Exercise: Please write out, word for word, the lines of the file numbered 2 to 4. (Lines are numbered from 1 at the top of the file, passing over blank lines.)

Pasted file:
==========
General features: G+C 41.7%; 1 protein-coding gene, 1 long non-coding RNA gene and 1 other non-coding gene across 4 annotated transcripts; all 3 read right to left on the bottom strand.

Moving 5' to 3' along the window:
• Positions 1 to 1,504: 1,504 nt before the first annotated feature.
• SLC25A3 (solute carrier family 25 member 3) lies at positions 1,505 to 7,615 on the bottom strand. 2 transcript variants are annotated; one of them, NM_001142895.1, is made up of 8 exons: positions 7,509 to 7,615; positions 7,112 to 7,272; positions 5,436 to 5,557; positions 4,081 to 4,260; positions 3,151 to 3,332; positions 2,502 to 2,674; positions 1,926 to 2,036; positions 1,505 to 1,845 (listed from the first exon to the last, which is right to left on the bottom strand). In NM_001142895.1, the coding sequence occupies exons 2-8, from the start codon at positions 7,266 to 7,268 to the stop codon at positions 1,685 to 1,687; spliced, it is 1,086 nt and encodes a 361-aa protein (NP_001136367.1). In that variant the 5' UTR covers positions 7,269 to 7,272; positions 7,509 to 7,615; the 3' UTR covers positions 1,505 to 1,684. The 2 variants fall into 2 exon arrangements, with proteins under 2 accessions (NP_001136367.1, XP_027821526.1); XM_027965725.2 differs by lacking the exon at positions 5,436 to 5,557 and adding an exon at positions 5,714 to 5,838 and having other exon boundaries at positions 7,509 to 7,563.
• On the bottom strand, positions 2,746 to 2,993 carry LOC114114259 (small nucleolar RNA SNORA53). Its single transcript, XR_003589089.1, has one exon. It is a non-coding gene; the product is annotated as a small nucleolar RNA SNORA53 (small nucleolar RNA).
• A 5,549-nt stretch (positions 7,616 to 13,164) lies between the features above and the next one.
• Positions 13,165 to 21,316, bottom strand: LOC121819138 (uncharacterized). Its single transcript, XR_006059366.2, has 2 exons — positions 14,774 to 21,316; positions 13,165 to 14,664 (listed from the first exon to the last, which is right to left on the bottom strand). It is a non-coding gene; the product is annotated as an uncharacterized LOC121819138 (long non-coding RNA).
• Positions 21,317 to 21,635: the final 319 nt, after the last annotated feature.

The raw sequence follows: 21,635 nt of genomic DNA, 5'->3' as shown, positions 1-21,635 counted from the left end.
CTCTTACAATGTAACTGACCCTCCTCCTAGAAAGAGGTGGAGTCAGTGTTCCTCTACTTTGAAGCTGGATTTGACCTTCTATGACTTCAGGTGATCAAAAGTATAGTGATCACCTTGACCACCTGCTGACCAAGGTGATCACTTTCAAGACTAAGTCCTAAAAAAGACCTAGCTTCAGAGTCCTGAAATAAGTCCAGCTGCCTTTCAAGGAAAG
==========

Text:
Moving 5' to 3' along the window:
• Positions 1 to 1,504: 1,504 nt before the first annotated feature.
• SLC25A3 (solute carrier family 25 member 3) lies at positions 1,505 to 7,615 on the bottom strand. 2 transcript variants are annotated; one of them, NM_001142895.1, is made up of 8 exons: positions 7,509 to 7,615; positions 7,112 to 7,272; positions 5,436 to 5,557; positions 4,081 to 4,260; positions 3,151 to 3,332; positions 2,502 to 2,674; positions 1,926 to 2,036; positions 1,505 to 1,845 (listed from the first exon to the last, which is right to left on the bottom strand). In NM_001142895.1, the coding sequence occupies exons 2-8, from the start codon at positions 7,266 to 7,268 to the stop codon at positions 1,685 to 1,687; spliced, it is 1,086 nt and encodes a 361-aa protein (NP_001136367.1). In that variant the 5' UTR covers positions 7,269 to 7,272; positions 7,509 to 7,615; the 3' UTR covers positions 1,505 to 1,684. The 2 variants fall into 2 exon arrangements, with proteins under 2 accessions (NP_001136367.1, XP_027821526.1); XM_027965725.2 differs by lacking the exon at positions 5,436 to 5,557 and adding an exon at positions 5,714 to 5,838 and having other exon boundaries at positions 7,509 to 7,563.